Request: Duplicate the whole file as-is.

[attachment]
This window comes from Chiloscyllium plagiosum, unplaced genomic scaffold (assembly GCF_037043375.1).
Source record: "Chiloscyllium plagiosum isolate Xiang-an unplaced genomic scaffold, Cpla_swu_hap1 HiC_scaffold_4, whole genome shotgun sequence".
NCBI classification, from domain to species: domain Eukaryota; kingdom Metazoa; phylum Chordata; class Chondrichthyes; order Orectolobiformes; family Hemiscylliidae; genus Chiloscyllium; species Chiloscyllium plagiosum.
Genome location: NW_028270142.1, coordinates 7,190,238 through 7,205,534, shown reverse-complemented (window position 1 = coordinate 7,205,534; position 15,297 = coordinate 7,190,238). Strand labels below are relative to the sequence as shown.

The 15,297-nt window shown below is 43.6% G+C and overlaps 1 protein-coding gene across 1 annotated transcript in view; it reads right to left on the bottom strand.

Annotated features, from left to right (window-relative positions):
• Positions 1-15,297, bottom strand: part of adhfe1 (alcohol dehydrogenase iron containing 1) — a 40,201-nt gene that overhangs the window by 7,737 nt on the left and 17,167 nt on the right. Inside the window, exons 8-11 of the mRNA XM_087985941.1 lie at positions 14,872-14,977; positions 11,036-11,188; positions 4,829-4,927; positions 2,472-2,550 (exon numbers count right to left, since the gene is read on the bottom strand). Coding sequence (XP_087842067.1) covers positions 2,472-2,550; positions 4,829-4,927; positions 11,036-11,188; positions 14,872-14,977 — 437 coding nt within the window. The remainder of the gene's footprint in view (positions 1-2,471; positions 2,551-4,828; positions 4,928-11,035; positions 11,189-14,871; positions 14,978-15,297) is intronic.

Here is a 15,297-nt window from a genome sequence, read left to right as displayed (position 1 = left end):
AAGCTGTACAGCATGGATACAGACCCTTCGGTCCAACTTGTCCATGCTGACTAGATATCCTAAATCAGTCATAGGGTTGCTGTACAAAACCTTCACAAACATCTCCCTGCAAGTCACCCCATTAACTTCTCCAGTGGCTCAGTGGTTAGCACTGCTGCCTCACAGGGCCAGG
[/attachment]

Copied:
This window comes from Chiloscyllium plagiosum, unplaced genomic scaffold (assembly GCF_037043375.1).
Source record: "Chiloscyllium plagiosum isolate Xiang-an unplaced genomic scaffold, Cpla_swu_hap1 HiC_scaffold_4, whole genome shotgun sequence".
NCBI classification, from domain to species: domain Eukaryota; kingdom Metazoa; phylum Chordata; class Chondrichthyes; order Orectolobiformes; family Hemiscylliidae; genus Chiloscyllium; species Chiloscyllium plagiosum.
Genome location: NW_028270142.1, coordinates 7,190,238 through 7,205,534, shown reverse-complemented (window position 1 = coordinate 7,205,534; position 15,297 = coordinate 7,190,238). Strand labels below are relative to the sequence as shown.

The 15,297-nt window shown below is 43.6% G+C and overlaps 1 protein-coding gene across 1 annotated transcript in view; it reads right to left on the bottom strand.

Annotated features, from left to right (window-relative positions):
• Positions 1-15,297, bottom strand: part of adhfe1 (alcohol dehydrogenase iron containing 1) — a 40,201-nt gene that overhangs the window by 7,737 nt on the left and 17,167 nt on the right. Inside the window, exons 8-11 of the mRNA XM_087985941.1 lie at positions 14,872-14,977; positions 11,036-11,188; positions 4,829-4,927; positions 2,472-2,550 (exon numbers count right to left, since the gene is read on the bottom strand). Coding sequence (XP_087842067.1) covers positions 2,472-2,550; positions 4,829-4,927; positions 11,036-11,188; positions 14,872-14,977 — 437 coding nt within the window. The remainder of the gene's footprint in view (positions 1-2,471; positions 2,551-4,828; positions 4,928-11,035; positions 11,189-14,871; positions 14,978-15,297) is intronic.

Here is a 15,297-nt window from a genome sequence, read left to right as displayed (position 1 = left end):
AAGCTGTACAGCATGGATACAGACCCTTCGGTCCAACTTGTCCATGCTGACTAGATATCCTAAATCAGTCATAGGGTTGCTGTACAAAACCTTCACAAACATCTCCCTGCAAGTCACCCCATTAACTTCTCCAGTGGCTCAGTGGTTAGCACTGCTGCCTCACAGGGCCAGG